Copyright 2002 Reed Business Information, Inc. --This text refers to an out of print or unavailable edition of this title.

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Customer Reviews

Most helpful customer reviews
3.0 out of 5 stars Unconvincing July 14 2004
Format:Hardcover
Somehow a novelist has to convince the reader that the events described in the tale could or did happen. This is extremely important in a mystery/suspense/spy/action book. The writer utterly failed to do that here.
Yuppie genius, Henry Pierce, on the brink of wealth and worldwide fame (dare we hope, a Nobel Prize?), receives some calls for a prostitute named Lilly on his new phone and rather than get his number changed, he races off to find Lilly and "save" her. Bah, humbug. His reason is that his own sister was a runaway, years ago, and was murdered because he failed to help her. This is supposed to be the psychological motive, I suspect. If one can accept that premise, the rest of the book is all right, I suppose, even if it is populated with several of the characters from "Pulp Fiction."
Paranoia, I might add, is too facile in creating suspense. It has been used and abused in too many other works of fiction. Ludlum was/is probably the master of the art. That's why I quit reading Ludlum a few years ago. I couldn't tell one book from another.
Pierce comes to suspect and distrust everyone, his business partner, his ex-live-in, his secretary, etc. It got a little tiresome, and when he finally got to the real villain, I no longer cared very much.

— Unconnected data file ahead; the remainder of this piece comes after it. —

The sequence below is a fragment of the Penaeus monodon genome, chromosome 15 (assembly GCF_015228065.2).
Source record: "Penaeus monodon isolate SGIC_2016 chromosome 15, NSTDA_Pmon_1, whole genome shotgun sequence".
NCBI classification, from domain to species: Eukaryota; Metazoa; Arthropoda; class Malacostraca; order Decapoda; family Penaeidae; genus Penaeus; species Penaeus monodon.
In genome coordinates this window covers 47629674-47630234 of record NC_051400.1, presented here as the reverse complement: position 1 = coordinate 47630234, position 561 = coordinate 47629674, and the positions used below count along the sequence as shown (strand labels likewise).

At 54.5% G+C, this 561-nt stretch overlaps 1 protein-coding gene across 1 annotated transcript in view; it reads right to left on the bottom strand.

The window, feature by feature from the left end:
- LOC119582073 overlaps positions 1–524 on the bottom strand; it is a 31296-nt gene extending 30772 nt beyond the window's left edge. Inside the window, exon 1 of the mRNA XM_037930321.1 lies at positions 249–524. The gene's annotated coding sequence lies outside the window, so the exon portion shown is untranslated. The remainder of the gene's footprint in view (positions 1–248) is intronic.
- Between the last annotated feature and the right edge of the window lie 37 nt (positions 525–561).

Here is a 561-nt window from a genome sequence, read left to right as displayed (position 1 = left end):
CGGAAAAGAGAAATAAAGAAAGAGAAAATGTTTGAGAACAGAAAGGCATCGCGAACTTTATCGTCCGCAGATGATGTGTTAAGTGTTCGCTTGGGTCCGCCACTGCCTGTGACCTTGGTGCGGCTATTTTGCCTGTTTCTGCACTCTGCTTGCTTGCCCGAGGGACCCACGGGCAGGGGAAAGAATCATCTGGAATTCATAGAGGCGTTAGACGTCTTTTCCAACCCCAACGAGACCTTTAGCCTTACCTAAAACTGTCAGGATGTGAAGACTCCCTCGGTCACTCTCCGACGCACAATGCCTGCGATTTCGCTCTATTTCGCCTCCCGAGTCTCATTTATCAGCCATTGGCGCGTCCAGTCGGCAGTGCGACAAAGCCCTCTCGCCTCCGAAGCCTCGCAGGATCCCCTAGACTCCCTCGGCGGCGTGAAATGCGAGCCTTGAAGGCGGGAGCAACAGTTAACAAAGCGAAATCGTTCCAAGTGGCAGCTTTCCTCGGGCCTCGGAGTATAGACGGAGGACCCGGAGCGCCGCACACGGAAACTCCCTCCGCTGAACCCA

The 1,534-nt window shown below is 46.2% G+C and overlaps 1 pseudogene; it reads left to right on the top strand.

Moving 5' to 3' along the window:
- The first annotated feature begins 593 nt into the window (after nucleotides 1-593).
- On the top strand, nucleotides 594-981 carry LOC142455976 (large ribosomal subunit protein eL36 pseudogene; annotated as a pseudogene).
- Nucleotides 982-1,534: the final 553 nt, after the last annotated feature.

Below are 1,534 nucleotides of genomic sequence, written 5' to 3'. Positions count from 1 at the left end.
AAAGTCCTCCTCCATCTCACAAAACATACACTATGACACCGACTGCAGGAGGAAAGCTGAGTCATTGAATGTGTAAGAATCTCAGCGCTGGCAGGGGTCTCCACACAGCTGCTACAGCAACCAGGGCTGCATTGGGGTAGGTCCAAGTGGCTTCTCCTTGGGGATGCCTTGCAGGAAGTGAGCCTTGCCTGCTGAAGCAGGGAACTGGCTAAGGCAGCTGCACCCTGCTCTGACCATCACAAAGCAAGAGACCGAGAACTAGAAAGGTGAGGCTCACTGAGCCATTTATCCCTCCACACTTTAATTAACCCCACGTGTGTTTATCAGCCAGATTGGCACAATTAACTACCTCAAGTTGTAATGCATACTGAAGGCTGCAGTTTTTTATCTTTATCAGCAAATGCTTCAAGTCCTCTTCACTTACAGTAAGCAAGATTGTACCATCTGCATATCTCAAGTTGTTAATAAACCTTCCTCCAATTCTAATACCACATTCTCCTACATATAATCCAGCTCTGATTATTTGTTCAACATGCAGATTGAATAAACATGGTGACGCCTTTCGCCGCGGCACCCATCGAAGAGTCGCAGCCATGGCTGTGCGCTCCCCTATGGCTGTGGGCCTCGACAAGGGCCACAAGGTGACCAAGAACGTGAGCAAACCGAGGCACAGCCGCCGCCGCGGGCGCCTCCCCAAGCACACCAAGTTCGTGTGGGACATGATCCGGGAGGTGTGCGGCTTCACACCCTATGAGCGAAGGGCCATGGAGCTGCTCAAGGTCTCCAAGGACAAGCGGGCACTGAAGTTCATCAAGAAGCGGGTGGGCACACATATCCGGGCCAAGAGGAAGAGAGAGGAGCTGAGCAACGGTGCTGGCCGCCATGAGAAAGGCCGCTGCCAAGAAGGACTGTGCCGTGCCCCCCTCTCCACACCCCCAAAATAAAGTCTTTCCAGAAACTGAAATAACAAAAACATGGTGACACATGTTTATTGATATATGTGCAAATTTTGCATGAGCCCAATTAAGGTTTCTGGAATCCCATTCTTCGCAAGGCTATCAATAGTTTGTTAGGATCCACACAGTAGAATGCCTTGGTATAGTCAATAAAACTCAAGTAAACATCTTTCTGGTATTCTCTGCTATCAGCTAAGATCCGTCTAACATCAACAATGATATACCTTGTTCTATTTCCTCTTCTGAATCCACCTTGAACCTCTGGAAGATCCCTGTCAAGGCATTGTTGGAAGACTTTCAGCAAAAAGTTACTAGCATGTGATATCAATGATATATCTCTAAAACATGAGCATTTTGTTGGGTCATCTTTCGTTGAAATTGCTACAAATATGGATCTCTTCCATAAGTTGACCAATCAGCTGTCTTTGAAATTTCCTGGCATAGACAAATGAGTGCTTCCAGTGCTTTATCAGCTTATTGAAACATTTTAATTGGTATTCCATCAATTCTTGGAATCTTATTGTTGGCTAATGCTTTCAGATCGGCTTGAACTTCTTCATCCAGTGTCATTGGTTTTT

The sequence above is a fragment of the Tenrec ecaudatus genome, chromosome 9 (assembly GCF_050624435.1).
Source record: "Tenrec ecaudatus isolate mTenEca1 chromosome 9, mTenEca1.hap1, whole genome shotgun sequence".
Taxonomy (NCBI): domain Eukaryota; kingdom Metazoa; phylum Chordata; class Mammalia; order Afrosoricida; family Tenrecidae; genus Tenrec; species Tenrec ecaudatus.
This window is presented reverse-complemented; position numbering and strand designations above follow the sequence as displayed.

I'll try another Connelly book, but I have misgivings after this one.
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4.0 out of 5 stars Not his best, but a decent effort June 11 2004
Format:Mass Market Paperback
Being a huge fan of Michael Connelly's Harry Bosch series, the few books he wrote that didn't feature the popular detective, to me were not his best work. Maybe that's just my bias though...Don't get me wrong, I did enjoy this novel, just not to the same extent. It just felt like it was missing the magic.
In this book Henry Pierce is a chemist who owns a computer technology company that is working on a modern day innovation to the computer world that would have huge consequence. In the midst of his life-changing discovery, his longtime girlfriend leaves him, putting him in a bit of a tailspin. Always being a workaholic, but now knowing he has noone to come home to beings to affect him. This makes him react to a random wrong number to his phone in a very odd way. Suddenly he's getting wrong numbers in the multitudes for a girl named Lilly, who is obviously a hooker. Finding the mystery of who is Lilly and what has happened to her irresistable, before he knows it Henry is tangled up in a mess he may not be able to get out of alive. Still, risking his career and company that he's worked his whole life for- is something he's willing to do. It's an obsession.